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|Nano Days celebrates the latest in nanoscience and nanotechnology. Credit: Nicolle Rager Fuller, National Science Foundation|
More than 200 public events planned for this year's Nano Days
From Puerto Rico to Montana, museums, universities and research centers are gearing up for one of the largest outreach efforts ever attempted for educating the public about science and engineering at the nanoscale, a barely conceivable environment where one can manipulate objects as small as a single atom.
To bring nanoscale research directly to the public, the 2009 Nano Days events will run from March 28 through April 5, 2009, with activities such as hands-on experiments, nanotechnology product demonstrations, forums, laboratory tours and in at least one museum, juggling.
At the nanoscale, some materials are more reactive and can exhibit extraordinary properties, leading many scientists and engineers to believe advances in nanotechnology may bolster the U.S. economy and help the nation meet such challenges as affordable clean energy and personalized drugs. Already, many products on the market-from stain-repellant clothing to sun screens-incorporate nanotechnology.
Organized by the Nanoscale Informal Science Education Network (NISE Net)--created in 2005 with a grant from the National Science Foundation--Nano Days involves more than 200 different sites, an effort spearheaded by the Museum of Science in Boston, the Science Museum of Minnesota and San Francisco's Exploratorium.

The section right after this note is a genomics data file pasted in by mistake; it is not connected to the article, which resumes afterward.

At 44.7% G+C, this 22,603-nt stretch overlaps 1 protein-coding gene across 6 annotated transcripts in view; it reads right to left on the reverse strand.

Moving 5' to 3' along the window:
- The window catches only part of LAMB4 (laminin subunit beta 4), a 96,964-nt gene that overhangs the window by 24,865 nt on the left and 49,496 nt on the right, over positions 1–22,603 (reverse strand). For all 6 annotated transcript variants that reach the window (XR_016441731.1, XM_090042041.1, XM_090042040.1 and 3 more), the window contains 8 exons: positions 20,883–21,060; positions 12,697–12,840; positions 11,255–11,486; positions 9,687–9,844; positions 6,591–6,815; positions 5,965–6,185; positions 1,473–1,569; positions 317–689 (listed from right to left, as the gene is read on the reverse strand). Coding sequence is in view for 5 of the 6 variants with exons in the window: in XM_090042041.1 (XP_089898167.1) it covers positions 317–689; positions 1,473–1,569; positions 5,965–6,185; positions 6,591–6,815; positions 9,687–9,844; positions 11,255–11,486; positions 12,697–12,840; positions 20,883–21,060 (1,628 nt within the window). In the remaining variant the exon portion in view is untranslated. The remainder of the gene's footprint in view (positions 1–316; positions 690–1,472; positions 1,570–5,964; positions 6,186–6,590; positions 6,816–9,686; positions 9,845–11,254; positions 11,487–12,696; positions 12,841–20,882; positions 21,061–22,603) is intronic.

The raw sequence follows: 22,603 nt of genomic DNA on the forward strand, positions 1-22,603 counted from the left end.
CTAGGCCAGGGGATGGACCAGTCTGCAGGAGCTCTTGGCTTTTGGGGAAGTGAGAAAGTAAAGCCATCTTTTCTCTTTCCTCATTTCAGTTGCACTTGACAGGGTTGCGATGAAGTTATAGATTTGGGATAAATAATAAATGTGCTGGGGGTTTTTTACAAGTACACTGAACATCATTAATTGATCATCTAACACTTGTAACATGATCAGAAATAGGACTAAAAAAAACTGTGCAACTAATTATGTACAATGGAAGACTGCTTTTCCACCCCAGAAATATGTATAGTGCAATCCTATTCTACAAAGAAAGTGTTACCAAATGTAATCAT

For details about Nano Days activities in your neighborhood, or to download a digital Nano Days kit, go to http://www.nisenet.org/nanodays.
About National Science Foundation
The National Science Foundation (NSF) is an independent federal agency that supports fundamental research and education across all fields of science and engineering, with an annual budget of $6.06 billion. NSF funds reach all 50 states through grants to over 1,900 universities and institutions. Each year, NSF receives about 45,000 competitive requests for funding, and makes over 11,500 new funding awards. NSF also awards over $400 million in professional and service contracts yearly.
Joshua A. Chamot, NSF
National Nanotechnology Coordination Office
Association of Science-Technology Centers
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